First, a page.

Patent pendency, the time it takes for patent review and approval, is an important measure of innovation, and significant for the pharmaceutical industry. So how does the US stand?
A recent report shows that the US ranks behind the Republic of Korea and China in patent pendency and Europe also trails. DCAT Value Chain Insights examines the implications for the pharmaceutical industry.
Patent pendency: what is the problem?
A recent report by the Center for the Protection of Intellectual Property (CPIP), “The Long Wait for Innovation: The Global Patent Pendency Problem,” outlines what it terms a growing global challenge of patent pendency or the length of time a patent application is left pending while under review. The CPIP is part of Antonin Scalia Law School at George Mason University in Arlington, Virginia and provides scholarly analysis of intellectual property rights and the technological, commercial, andinnovation they facilitate. The report was highlighted in a recent communication by the Pharmaceutical Manufacturers of America, the US-based association representing pharmaceutical and biopharmaceutical companies.
The report found that while every country faces its own unique problems related to the backlog of patent applications, new trends and leaders in patent innovation have emerged. For example, countries such as the Republic of Korea are strengthening commitments to patent processing and currently experiencing pendency of 2.8 years compared to 6.3 years in India.
|Table I: Average Time from Patent Application to Approval from Select Countries, 2008-2015.
||Number of years
|Member states of the European Patent Office*
The European Patent Office (EPO) is composed of 40 European countries. For listing see the EPO website.
Source: The Center for Intellectual Property, George Mason University.
Korea leads all countries with the fastest approval times for patents or lowest rate of patent pendency at 2.8 years followed by China at 2.9 years and then the US at 3.5 years (see Table I ). Europe, as represented by the members states of the European Patent Organization, which consists of approximately 40 countries ranks sixth on global basis in patent pendency at 5.5 years, trailing Korea, China, the US, Australia, Egypt, and Japan. Two of the largest emerging markets, India and Brazil rank lower with patent pendency of 6.3 years for India and 10.1 years for Brazil (see Table 1 ).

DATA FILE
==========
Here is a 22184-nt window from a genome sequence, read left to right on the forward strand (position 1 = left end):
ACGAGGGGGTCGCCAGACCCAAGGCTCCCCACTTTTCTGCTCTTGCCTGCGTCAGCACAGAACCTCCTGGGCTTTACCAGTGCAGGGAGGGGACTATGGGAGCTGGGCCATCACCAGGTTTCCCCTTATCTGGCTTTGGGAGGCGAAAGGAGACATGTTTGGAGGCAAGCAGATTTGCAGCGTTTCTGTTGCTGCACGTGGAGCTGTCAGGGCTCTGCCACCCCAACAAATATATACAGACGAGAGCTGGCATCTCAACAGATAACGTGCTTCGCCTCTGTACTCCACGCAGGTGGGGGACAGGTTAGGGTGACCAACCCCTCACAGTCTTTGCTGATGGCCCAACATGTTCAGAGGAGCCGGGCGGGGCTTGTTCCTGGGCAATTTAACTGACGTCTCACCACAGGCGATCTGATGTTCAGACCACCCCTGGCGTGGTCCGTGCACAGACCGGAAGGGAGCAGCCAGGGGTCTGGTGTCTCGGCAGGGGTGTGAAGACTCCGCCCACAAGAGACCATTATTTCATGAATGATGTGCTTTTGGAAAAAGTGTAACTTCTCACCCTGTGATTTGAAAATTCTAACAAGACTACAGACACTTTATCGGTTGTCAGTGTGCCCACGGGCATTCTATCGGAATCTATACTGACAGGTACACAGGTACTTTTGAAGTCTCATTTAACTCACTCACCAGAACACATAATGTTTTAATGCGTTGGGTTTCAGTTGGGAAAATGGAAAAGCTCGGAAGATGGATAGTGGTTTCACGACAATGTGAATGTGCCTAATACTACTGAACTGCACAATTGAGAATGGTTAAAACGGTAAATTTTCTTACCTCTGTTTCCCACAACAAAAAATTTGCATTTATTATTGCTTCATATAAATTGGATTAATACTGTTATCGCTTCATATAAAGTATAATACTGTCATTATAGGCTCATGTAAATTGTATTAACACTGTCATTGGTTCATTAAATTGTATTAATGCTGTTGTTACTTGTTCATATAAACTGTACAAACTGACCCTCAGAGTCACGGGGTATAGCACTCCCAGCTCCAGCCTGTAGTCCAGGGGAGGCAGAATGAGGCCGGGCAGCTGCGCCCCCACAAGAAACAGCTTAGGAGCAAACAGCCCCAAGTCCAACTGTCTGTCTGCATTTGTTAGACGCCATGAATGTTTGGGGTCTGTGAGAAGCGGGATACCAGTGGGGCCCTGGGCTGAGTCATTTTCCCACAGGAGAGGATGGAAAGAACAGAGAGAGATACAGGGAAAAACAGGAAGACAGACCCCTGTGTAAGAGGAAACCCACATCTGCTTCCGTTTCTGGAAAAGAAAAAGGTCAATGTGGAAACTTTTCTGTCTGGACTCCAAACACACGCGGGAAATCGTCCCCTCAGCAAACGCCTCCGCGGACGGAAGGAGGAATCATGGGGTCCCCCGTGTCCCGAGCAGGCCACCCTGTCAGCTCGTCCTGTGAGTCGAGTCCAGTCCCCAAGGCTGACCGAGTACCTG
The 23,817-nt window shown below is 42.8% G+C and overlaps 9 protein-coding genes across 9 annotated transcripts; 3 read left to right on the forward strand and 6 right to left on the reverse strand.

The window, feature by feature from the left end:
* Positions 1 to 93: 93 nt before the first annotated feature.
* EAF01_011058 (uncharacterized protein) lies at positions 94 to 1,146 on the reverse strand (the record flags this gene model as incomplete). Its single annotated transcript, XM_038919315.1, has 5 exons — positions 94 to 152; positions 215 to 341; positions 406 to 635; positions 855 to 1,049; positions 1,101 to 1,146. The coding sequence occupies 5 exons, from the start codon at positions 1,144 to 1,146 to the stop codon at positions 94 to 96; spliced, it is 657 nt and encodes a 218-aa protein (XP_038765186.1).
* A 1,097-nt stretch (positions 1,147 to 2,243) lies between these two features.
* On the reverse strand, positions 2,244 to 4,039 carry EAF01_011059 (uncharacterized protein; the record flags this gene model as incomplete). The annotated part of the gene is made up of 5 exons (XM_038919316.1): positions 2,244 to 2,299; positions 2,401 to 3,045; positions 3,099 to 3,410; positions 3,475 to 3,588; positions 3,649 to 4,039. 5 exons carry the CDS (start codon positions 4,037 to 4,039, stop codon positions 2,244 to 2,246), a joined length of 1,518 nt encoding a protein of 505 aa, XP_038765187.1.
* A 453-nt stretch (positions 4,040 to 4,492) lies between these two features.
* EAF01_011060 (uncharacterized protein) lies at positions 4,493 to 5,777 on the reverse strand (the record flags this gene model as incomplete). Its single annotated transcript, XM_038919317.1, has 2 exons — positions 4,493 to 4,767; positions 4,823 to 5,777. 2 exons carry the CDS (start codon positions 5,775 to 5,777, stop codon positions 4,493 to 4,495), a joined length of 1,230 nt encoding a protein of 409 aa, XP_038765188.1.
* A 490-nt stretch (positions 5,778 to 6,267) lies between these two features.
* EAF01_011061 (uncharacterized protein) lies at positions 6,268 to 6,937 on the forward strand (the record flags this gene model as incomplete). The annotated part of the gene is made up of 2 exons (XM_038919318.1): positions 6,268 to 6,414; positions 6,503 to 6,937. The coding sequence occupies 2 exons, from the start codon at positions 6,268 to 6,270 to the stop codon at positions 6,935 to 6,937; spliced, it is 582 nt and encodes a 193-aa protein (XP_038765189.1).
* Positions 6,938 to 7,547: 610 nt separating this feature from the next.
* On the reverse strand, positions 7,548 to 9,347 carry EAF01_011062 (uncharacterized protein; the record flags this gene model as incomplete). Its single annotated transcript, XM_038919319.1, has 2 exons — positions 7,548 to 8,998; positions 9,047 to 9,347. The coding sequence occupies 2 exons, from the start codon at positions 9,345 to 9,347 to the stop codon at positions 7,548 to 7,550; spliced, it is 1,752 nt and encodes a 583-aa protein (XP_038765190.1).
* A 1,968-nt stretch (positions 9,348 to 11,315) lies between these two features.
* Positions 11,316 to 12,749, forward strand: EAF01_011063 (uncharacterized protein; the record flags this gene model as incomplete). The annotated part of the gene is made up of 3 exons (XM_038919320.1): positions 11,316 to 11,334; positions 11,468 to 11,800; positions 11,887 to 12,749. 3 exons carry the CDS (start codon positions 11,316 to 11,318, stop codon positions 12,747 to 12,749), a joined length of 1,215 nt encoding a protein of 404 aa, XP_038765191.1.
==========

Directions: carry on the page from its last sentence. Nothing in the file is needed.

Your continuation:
In terms of the number of filings, the report offers some data. The World Intellectual Property Organization reported global growth of patent filings in 2014 of 4.5%, with some developing countries experiencing surges of nearly three times the global rate. In 2014, there were 2.7 million applications filed worldwide. Leading the way in total number of applications in 2014 was China, with 928,177 filings, followed by the US (578,802), Japan (325,989), the Republic of Korea (210,292) and the European Patent Office (EPO, 152,662). China saw growth of 12.5% in 2014 and, if the trend continues, is poised to become the first patent office with over one million applications received in one year.
While application growth rate was more restrained in the US (1.3%), the EPO (3.2%), and the Republic of Korea (2.8%), countries with developing patent systems saw percentage increases in applications on par with, and sometimes surpassing, China’s substantial rate of growth, notes the report. The Philippines (9.3%), Thailand (7.1%), and Vietnam (11.3%) all saw significant increases in applications in 2014, but the largest increase was in the Republic of Iran, which experienced a growth of 18.5%.